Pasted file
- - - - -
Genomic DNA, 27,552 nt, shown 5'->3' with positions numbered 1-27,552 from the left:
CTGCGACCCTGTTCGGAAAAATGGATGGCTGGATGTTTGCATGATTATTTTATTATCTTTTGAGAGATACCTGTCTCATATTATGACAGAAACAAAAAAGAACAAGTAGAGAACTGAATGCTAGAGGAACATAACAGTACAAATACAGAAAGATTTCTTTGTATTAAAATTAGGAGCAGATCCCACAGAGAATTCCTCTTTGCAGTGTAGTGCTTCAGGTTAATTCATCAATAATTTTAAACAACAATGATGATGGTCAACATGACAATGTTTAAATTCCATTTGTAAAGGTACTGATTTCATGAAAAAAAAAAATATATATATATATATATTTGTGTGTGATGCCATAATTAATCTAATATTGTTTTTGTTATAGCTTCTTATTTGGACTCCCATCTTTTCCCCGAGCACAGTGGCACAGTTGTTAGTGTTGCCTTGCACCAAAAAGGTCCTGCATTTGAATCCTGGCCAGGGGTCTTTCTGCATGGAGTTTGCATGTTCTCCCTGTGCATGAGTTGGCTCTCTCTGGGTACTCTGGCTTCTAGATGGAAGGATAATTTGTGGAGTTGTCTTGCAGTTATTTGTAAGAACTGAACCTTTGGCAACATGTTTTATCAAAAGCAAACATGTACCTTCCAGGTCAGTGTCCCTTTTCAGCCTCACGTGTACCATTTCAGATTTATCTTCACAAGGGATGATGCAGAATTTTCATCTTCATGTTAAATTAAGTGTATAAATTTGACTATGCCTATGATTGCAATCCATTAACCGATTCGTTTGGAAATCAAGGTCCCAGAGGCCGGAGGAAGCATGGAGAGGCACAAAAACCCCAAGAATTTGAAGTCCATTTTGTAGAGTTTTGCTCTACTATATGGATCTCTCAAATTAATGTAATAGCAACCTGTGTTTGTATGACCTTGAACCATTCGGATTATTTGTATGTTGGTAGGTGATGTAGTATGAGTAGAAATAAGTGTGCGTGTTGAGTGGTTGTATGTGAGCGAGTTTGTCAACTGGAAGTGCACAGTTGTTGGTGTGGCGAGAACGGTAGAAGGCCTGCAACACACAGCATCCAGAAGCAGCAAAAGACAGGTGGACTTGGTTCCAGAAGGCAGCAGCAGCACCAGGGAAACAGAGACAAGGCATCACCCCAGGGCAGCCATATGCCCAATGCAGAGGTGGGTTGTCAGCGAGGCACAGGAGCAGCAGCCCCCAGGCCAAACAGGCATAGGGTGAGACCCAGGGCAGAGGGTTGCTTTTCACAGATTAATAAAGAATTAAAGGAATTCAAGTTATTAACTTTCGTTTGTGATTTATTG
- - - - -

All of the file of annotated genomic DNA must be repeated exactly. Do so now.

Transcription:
Genomic DNA, 27,552 nt, shown 5'->3' with positions numbered 1-27,552 from the left:
CTGCGACCCTGTTCGGAAAAATGGATGGCTGGATGTTTGCATGATTATTTTATTATCTTTTGAGAGATACCTGTCTCATATTATGACAGAAACAAAAAAGAACAAGTAGAGAACTGAATGCTAGAGGAACATAACAGTACAAATACAGAAAGATTTCTTTGTATTAAAATTAGGAGCAGATCCCACAGAGAATTCCTCTTTGCAGTGTAGTGCTTCAGGTTAATTCATCAATAATTTTAAACAACAATGATGATGGTCAACATGACAATGTTTAAATTCCATTTGTAAAGGTACTGATTTCATGAAAAAAAAAAATATATATATATATATATTTGTGTGTGATGCCATAATTAATCTAATATTGTTTTTGTTATAGCTTCTTATTTGGACTCCCATCTTTTCCCCGAGCACAGTGGCACAGTTGTTAGTGTTGCCTTGCACCAAAAAGGTCCTGCATTTGAATCCTGGCCAGGGGTCTTTCTGCATGGAGTTTGCATGTTCTCCCTGTGCATGAGTTGGCTCTCTCTGGGTACTCTGGCTTCTAGATGGAAGGATAATTTGTGGAGTTGTCTTGCAGTTATTTGTAAGAACTGAACCTTTGGCAACATGTTTTATCAAAAGCAAACATGTACCTTCCAGGTCAGTGTCCCTTTTCAGCCTCACGTGTACCATTTCAGATTTATCTTCACAAGGGATGATGCAGAATTTTCATCTTCATGTTAAATTAAGTGTATAAATTTGACTATGCCTATGATTGCAATCCATTAACCGATTCGTTTGGAAATCAAGGTCCCAGAGGCCGGAGGAAGCATGGAGAGGCACAAAAACCCCAAGAATTTGAAGTCCATTTTGTAGAGTTTTGCTCTACTATATGGATCTCTCAAATTAATGTAATAGCAACCTGTGTTTGTATGACCTTGAACCATTCGGATTATTTGTATGTTGGTAGGTGATGTAGTATGAGTAGAAATAAGTGTGCGTGTTGAGTGGTTGTATGTGAGCGAGTTTGTCAACTGGAAGTGCACAGTTGTTGGTGTGGCGAGAACGGTAGAAGGCCTGCAACACACAGCATCCAGAAGCAGCAAAAGACAGGTGGACTTGGTTCCAGAAGGCAGCAGCAGCACCAGGGAAACAGAGACAAGGCATCACCCCAGGGCAGCCATATGCCCAATGCAGAGGTGGGTTGTCAGCGAGGCACAGGAGCAGCAGCCCCCAGGCCAAACAGGCATAGGGTGAGACCCAGGGCAGAGGGTTGCTTTTCACAGATTAATAAAGAATTAAAGGAATTCAAGTTATTAACTTTCGTTTGTGATTTATTG